The Reading Wishlist

The truth is I have too many books on my reading Wishlist, and given the rate at which I add more on, it is becoming increasingly unlikely that I will ever get round to completing it. At one point, I split my Wishlist into fictional and non-fiction. It is ridiculous!

Furthermore, there are some books which seem to bypass the Wishlist phase. I just buy them straight out and read them.

What is going?! This post shares some thoughts on my reading Wishlist. Do they even work? What is the point of having one?

Keeping Track

Obviously, one of the main functions of my reading Wishlist is to keep track of all the recommendations, be they from other people, other books or from google’s advertising algorithm. A book is put on the Wishlist so that I can consider buying it later, and it might be more appropriate to read in a different season of life.


My brother works in the forex market. From my limited understanding it’s like the the stock market, but instead of businesses, people are investing in currency. Thee is a wide variety of currencies in the world and each nation have their own. Likewise, I too have various currencies. Not least of these is financial.

Reading takes time and also emotional investment in a topic. Spending £10 or so on a book is not really the biggest cost. Usually I will be reading a book for at least 2 weeks, having it’s discussions and thoughts populate my mind. That’s time and headspace taken up. Additionally, there is also the storage currency. Where would this book go? Can I fit it on my bookshelf – literally. Due to recent and upcoming life changes, my wife and I are being very meticulous about storage space and this includes being very strict on which books we keep and which go to charity shops or friends.

So, how do we bypass the Wishlist.

This works both ways, perhaps you want to recommend a book to a friend, or maybe they want to recommend one to you. If money is not the only factor – how do we get past the the Wishlist shield?

  1. Downright, buy and deliver the book for them.

This has worked for me recently. Someone from Church has been recommending a couple of books on sexuality and gender, and they were really keen to get my thoughts on the issue. Two days later I got a book delivery and then another one a week later. Clearly my friend wasn’t messing around. I’ve ended up reading the books quickly and letting them bypass the Wishlist. Why?

Honestly this was largely due to wanting to get it out the way. But also, the fact that it meant so much to them that they were willing to organise the purchase and delivery communicated to me that it was important to them.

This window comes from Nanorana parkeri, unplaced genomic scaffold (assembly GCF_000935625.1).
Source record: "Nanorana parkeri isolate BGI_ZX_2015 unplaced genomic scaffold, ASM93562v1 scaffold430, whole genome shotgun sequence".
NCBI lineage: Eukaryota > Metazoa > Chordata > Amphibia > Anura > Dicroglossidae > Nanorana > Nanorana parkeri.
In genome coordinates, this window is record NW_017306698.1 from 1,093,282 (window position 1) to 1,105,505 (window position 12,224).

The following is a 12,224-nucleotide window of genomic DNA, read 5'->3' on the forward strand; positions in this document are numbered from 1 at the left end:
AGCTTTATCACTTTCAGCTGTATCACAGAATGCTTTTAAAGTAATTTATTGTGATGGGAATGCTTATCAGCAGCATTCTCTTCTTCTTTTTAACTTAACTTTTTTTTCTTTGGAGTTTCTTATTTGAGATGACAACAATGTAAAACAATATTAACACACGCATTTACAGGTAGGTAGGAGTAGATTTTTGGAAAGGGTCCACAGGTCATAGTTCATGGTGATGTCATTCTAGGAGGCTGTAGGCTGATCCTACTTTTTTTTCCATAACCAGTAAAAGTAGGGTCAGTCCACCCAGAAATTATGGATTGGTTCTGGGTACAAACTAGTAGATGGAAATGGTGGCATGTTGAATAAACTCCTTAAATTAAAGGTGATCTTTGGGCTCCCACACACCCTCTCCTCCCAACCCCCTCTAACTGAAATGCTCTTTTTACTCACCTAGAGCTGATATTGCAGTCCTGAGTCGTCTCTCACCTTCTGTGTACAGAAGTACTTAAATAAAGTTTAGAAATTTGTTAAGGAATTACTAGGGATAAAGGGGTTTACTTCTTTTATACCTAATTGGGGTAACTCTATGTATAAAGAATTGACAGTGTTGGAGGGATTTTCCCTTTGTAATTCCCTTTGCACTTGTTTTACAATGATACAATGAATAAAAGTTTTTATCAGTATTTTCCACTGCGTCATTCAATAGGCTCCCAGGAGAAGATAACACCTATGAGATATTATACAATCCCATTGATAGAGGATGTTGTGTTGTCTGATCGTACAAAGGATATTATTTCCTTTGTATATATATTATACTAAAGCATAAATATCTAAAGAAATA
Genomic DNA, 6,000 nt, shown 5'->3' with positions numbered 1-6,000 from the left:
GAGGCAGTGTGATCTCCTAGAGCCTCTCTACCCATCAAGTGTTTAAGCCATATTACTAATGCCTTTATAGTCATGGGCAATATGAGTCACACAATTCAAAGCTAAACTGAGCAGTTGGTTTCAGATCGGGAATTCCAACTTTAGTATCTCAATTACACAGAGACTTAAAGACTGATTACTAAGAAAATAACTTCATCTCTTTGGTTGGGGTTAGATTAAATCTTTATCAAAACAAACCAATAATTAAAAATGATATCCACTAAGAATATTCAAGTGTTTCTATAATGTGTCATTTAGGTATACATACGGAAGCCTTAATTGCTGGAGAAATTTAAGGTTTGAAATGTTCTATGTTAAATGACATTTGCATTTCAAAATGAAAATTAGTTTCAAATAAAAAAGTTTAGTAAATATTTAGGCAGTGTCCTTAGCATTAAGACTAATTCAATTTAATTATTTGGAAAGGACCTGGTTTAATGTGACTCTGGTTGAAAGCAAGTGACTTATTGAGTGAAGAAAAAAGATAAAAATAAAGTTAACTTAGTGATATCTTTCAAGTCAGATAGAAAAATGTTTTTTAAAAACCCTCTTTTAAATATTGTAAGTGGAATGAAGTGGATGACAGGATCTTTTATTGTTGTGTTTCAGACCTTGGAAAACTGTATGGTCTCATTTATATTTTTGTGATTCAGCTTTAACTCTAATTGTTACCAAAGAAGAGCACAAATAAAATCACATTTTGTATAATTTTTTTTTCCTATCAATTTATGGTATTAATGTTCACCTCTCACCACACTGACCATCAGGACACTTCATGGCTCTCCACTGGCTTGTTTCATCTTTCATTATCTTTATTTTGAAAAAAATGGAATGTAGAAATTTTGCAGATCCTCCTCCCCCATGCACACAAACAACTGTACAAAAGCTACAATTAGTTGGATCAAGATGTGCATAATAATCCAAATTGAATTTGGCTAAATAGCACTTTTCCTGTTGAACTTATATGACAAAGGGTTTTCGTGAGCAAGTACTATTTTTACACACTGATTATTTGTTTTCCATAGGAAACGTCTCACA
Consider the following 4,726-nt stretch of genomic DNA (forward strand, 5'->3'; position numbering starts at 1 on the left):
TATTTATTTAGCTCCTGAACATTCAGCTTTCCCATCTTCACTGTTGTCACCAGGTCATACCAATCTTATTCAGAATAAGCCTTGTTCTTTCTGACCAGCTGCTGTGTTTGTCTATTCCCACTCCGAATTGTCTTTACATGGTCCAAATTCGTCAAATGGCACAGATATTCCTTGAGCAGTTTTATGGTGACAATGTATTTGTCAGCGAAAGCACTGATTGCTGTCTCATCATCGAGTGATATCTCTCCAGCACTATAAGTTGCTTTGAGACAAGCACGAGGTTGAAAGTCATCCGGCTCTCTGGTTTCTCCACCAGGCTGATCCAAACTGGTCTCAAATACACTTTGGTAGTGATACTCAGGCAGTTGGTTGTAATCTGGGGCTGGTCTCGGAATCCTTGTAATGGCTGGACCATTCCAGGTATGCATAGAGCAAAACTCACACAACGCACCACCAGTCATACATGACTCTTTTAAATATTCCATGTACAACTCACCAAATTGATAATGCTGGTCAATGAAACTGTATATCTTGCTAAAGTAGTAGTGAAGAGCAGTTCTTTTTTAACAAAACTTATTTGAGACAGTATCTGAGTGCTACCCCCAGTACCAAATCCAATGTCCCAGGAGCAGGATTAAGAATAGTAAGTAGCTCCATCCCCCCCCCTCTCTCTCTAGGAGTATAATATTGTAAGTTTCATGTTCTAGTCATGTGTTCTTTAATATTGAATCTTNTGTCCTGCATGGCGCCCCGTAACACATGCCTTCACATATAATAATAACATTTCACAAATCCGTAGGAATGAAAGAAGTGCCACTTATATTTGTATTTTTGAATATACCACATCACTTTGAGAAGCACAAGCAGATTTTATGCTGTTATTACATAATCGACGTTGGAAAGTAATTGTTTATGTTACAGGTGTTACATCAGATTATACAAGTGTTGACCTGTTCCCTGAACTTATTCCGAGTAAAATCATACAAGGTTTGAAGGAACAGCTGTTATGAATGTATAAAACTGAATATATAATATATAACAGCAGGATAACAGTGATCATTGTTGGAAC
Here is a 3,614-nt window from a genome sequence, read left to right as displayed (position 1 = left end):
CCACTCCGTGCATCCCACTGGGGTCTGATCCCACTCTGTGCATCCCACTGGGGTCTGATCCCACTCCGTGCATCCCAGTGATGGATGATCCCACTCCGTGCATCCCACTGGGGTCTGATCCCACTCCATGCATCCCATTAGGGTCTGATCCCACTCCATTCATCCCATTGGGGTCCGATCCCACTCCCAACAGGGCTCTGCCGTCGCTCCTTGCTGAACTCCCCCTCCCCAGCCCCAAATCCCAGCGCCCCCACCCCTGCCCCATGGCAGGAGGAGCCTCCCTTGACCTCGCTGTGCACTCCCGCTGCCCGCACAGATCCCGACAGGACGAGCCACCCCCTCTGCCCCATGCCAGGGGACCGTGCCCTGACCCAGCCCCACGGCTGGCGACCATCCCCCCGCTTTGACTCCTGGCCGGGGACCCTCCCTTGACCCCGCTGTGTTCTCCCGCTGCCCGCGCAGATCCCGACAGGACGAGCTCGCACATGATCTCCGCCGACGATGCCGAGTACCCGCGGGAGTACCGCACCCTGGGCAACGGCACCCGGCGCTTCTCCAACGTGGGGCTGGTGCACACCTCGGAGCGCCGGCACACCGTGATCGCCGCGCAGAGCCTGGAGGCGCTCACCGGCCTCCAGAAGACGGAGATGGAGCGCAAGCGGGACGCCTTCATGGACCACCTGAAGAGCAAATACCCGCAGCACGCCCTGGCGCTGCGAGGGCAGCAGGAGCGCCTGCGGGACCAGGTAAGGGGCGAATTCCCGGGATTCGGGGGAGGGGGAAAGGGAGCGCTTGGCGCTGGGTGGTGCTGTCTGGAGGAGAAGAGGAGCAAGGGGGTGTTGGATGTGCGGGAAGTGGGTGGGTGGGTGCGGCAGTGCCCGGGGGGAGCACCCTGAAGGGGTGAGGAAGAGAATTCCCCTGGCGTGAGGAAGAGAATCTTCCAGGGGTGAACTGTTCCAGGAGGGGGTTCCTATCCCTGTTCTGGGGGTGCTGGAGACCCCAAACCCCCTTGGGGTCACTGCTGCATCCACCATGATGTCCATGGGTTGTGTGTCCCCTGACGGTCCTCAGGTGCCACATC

When we downright buy and deliver the books we are recommending so “willy-nilly-ililiy”, we communicate that this is a seriously good book/important issue.

I think this makes sense, because it is so easy to recommend a book that we’ve read. Everyone does it. But few actually go out of their own way to make sure we get a copy.

When I think of the books I have most seriously wanted to recommend to other people, I have usually ended up buying them for the person myself. Either as a birthday present or as a ‘random’ gift.

Not only does this bypass the dreaded Wishlist, it also comes across as really generous…I mean, who doesn’t want free books!

2. If buying someone else a book is not really an option, consider lending it to them or better yet giving them your copy.

Some people are really particular about receiving second hand books. (As for me, I don’t really mind, but I used to work with someone who had an issue hygienically with it!). But, for me, one of the ways I seriously engage with a book is by highlighting and underlining. So if you are lending a book, do let that person know whether you are okay with them making the book their own!

3. Keep going on about that one book.

Some people, recommend books like a search engine. Any topic being talked about results about hearing a book they read. If I’m honest, I probably fall into this category. But we know someone is serious about a book, when they keep going on about one single book that they want us to read.

I think this is respectful of the person’s time and attention, money and limited capacity to read. One book at a time please.

Anyway, realise this has been a longer post than usual…I think I went into rant mode!


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